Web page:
Ethnography plays an appealing role in “Charlie’s Country,” since de Heer lingers on the details of how to carve hunting spears, cook fish, and dance in the bush. There’s a similar joy of divulging trade secrets in “An Honest Liar,” a documentary about celebrity escape artist The Amazing Randi, whose second career involves the debunking of scoundrels like faith healers and mentalists. What’s the difference between a magician and a swindler? Randi’s airtight answer supplies the philosophical bedrock for his gleeful and public takedowns of hoaxes, and what’s fun about “An Honest Liar” is how it shares Randi’s sense of showmanship. Edited to elicit maximum excitement and laughter, the movie works over the audience—there’s even a late reveal of its own—but directors Tyler Measom and Justin Weinstein never lose sight of their central themes of obsession, deception, and hypocrisy.
Perhaps the festival’s most purely enjoyable fiction film was “We Are the Best!,” Lukas Moodysson’s generous and deeply personal comedy about three female misfits who bend their bratty anti-gym class lyric “Hate the Sport” into a punk anthem for ’80s Stockholm. Although the story feels particular—the fashions, the nocturnal metro rides, and the urban architecture all evoke a precise time and place—its real subjects are universal. Who can’t relate to being young, trying on invented identities, navigating school-age friendships, and jostling for greater independence? “We’re no girl band,” the trio declare, as a means of asserting themselves as they stand on the precipice of adolescence.
Youth are also at the center of “The Tribe,” but they probably revere Scarface more than Johnny Rotten. Pools of ink have been spilled about how this despairing crime picture, set in a Ukrainian boarding school for the deaf, is told entirely in sign language without subtitles. But that headline-grabbing stunt is just about the least interesting thing about it. The story, which concerns a new student inducted into a gang dedicated to robbery, extortion, and prostitution, is easy to follow because director Miroslav Slaboshpitsky tells it through body language and a series of long, elegant Steadicam shots that always give viewers their bearings, and always give the movie a rigorous formal magnificence. They also bestow a chill upon the proceedings, converting the school into a metaphor for a lost, forsaken Ukraine. The concrete dormitory is rank with the stench of opportunism, amorality, and disaffection.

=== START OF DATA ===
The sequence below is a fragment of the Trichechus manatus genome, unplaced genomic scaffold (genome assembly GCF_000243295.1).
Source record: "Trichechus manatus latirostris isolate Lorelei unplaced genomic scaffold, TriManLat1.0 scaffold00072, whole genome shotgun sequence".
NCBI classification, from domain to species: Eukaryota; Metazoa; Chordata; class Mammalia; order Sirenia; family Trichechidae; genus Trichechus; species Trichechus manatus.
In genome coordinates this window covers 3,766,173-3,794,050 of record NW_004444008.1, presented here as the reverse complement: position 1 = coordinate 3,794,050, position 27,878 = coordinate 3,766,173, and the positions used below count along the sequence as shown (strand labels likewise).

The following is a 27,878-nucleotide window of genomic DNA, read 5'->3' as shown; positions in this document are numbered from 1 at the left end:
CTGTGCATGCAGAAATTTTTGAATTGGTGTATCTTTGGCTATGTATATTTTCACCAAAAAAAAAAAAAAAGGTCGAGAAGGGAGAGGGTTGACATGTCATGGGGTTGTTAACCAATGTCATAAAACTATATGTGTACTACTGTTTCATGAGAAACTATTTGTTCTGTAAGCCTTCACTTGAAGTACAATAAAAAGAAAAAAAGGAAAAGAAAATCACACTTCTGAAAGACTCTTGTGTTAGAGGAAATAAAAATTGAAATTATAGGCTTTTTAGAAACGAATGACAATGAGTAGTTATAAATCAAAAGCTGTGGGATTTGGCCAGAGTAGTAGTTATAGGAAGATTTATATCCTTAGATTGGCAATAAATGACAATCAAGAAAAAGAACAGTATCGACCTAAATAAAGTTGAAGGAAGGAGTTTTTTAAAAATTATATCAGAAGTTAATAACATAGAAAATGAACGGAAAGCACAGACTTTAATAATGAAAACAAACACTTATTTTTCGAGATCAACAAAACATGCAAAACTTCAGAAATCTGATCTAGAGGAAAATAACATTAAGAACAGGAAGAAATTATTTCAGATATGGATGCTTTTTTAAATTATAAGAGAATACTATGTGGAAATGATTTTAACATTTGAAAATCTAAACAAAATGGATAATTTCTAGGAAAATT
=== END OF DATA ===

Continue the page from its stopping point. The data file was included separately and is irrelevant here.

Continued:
It’s tough to quibble with the jury’s decision to give the festival’s Herzfeld Competition Award to “The Tribe,” since the movie’s clearly a towering cinematic achievement. Equally notable, though, is how all that controlled virtuosity is at the service of a closed system of stylish transgressions that seem conceived not as serious narrative necessities (as in, say, “Manuscripts Don’t Burn”) but as mere conversation pieces—a prolonged surgical scene will surely have audiences talking, but what is there to talk about other than its status as an endurance test? Much of the movie’s power evaporates in the second half; the allegory relaxes during repetitive scenes of arguments and blood.
Still, I’m going to leave the first hour of “The Tribe” on my list of favorite films of this year’s festival. After all, as my discussion with Maryam clarified, one of the great virtues of the Milwaukee Film Festival is that local moviegoers have ample occasion to embrace ambivalence, to express doubt, and to be of two minds.
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Five Favorite Films at the 2014 Milwaukee Film Festival
- “Manuscripts Don’t Burn” / dir. Mohammad Rasoulof, Iran
- “Charlie’s Country” / dir. Rolf de Heer, Australia
- “An Honest Liar” / dirs. Tyler Measom and Justin Weinstein, USA
- “We Are the Best!” / dir. Lukas Moodysson, Sweden
- “The Tribe” / dir. Miroslav Slaboshpitsky, Ukraine